The importance and need for public communication as a cog in the wheel that is nation building cannot be overemphasised.
In Tanzania, we are confronted with the need for change. The business as usual attitude needed to have changed two years ago when Dr John Pombe Magufuli took office as President of the Fifth Phase government.
Clearly, that did not happen. For those not in the know, President Magufuli’s message from the beginning was that the days of “business as usual” had come to an end.
It is a working hypothesis that, among other things, the biggest challenge which the Fifth Phase government faces is that of failing to communicate its messages effectively enough.
In other words: the Magufuli government could do with a more effective, well-coordinated and proactive communication system – especially as regards important messages which the president may want to get across.
It must be stressed over and over again that “messaging” is a most important aspect of communication – and one of the things that make for effective public communication is that it must be sustained. To sustain effective public communication, it must not be a short-term campaign but a long-term goal.
The campaign of the president for the “business unusual” mode requires that the way we have been doing business in Tanzania must change. That calls for communications professionals to incorporate that message in all their communications.
It also calls for intensive research.
There are far too many of our institutions – both public and private sector institutions – that get away with stating half-truths, unverified information and even some untruths through their websites and press releases. These include, for example, statistics about why Tanzania is a “best tourist destination”, has the “best beaches, game parks and weather...”
What is missing from many of these “bests” is the attempt to get all the facts right.
It matters not that politicians have said it. As they say: “If you ‘torture’ the data, they’ll give you what you want!”
It is great that communication professionals have come up with the Public Relations Society of Tanzania (PRST) whose task, among others, will be to regulate the communications profession.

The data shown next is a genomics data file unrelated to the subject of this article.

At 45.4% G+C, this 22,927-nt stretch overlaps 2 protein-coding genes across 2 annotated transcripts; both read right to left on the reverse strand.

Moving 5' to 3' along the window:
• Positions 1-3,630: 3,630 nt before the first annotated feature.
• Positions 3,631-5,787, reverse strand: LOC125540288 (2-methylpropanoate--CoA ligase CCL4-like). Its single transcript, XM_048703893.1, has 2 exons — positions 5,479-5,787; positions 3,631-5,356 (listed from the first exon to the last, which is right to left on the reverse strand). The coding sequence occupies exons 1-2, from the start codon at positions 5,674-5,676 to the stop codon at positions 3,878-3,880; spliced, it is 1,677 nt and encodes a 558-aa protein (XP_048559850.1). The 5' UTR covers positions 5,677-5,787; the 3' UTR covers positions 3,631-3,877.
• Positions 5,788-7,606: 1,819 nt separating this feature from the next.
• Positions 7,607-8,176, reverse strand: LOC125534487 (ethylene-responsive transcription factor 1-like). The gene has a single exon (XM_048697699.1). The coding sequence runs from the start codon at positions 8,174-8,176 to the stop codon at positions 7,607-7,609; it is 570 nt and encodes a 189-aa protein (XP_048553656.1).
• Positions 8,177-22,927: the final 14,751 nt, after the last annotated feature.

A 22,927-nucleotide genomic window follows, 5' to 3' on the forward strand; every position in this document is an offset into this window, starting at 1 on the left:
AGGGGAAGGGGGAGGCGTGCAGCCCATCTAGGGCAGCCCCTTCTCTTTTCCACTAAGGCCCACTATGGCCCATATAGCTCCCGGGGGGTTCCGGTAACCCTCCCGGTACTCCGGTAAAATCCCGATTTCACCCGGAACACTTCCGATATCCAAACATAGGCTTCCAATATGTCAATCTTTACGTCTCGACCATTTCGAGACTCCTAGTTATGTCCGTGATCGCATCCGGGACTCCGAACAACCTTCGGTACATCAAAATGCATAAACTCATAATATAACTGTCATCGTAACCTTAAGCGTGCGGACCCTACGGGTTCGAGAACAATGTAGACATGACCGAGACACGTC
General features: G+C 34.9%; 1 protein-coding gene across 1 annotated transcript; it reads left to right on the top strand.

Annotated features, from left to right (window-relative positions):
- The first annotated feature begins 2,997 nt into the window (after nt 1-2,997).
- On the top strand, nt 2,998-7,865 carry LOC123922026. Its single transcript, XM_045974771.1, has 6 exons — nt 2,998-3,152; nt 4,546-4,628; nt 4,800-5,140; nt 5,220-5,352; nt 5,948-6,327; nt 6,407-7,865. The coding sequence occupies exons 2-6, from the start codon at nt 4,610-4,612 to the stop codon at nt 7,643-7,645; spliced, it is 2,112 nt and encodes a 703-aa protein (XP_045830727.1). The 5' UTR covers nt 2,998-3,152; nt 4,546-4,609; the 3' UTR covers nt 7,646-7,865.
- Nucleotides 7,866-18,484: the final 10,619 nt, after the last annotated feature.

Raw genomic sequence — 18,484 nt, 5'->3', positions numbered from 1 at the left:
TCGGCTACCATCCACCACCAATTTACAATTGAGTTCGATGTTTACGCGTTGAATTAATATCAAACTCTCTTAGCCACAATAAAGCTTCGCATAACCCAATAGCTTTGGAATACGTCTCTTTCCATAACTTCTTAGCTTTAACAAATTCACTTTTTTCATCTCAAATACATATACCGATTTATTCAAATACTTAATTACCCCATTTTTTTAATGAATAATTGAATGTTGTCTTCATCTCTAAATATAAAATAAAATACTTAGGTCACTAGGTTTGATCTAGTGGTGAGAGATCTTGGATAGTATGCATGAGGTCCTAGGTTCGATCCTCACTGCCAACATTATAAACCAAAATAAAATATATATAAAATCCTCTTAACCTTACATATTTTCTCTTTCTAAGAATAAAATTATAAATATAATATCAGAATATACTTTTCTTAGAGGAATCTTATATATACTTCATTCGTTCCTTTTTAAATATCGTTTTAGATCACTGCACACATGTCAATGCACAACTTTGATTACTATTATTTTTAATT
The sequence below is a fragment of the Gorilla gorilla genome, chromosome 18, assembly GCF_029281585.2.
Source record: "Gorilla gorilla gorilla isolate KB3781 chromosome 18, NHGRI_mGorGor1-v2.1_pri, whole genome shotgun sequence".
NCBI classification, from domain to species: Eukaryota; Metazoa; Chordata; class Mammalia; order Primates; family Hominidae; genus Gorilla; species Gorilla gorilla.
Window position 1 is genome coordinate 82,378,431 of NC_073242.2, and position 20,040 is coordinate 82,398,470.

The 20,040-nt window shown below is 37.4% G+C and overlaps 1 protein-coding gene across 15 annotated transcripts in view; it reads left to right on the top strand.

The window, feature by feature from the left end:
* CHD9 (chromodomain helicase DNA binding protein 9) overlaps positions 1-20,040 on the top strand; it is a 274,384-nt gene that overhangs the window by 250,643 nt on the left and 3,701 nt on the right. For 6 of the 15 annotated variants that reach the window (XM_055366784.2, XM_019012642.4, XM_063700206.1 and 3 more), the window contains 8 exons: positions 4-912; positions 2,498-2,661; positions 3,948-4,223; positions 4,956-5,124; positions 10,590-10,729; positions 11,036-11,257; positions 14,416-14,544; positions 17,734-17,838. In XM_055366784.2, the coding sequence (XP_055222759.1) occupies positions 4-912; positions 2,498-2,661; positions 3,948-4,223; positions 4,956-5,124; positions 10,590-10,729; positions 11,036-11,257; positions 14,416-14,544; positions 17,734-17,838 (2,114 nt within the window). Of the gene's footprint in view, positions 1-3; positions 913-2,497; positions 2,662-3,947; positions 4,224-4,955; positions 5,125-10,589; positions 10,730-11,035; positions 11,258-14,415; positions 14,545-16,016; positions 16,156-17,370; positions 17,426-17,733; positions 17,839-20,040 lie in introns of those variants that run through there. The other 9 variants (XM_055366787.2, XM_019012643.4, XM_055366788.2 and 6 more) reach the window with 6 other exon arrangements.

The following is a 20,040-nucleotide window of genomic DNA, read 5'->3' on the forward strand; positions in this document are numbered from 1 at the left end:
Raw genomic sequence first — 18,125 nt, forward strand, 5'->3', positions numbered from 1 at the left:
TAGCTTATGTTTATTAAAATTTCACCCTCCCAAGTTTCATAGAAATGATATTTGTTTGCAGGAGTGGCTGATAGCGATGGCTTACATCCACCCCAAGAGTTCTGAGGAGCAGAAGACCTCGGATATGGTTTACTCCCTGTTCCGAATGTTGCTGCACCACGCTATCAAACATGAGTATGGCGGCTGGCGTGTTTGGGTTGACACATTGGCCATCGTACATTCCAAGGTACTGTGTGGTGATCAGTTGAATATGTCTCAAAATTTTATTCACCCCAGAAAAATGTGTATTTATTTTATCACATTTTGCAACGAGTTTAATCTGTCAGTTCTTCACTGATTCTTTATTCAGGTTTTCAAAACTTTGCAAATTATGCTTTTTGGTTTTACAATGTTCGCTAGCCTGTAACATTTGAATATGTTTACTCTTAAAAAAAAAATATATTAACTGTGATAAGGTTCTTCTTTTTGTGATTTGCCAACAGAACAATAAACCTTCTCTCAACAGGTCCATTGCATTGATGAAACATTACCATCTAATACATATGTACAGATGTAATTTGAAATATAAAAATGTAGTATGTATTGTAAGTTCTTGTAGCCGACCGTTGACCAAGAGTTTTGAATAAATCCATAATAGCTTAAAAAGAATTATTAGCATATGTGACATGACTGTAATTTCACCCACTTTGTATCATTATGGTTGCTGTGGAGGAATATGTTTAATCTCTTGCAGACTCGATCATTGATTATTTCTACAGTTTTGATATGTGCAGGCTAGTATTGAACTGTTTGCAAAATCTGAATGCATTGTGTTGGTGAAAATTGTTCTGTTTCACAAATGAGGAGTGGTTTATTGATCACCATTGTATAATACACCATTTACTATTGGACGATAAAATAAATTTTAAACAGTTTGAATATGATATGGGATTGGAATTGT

More than others, communication professionals must now produce evidence-based on research. They must end thinking in the box, and become leaders. This includes advising their bosses that, for Tanzania – and, indeed for any other country – to change for the better, strategic communications must be at the centre of all that they do.
Communication professionals need much more than the ability to organise press briefings. They must be able to understand the context within which communication ought to be done.
If we have an industrialisation policy: what is the context within which the industrialisation should be done? In what way can well-researched backgrounders assist in illuminating where Tanzania has come from – and where the country is headed?
Those who are communicators in the education sector must harmonise the gaps and shortcomings of that sector with the education’s long-term goals.
After all, we already know that one of the weakest aspects in the Education sector is poor regulatory frameworks. Among other things, this has resulted in virtually any Tom, Dick and Harry starting up a higher-learning institution as a lucrative business in Tanzania.
In the event, we expect PRST to do more than regulate. The society must be a cog in the wheel of progress for the communications business.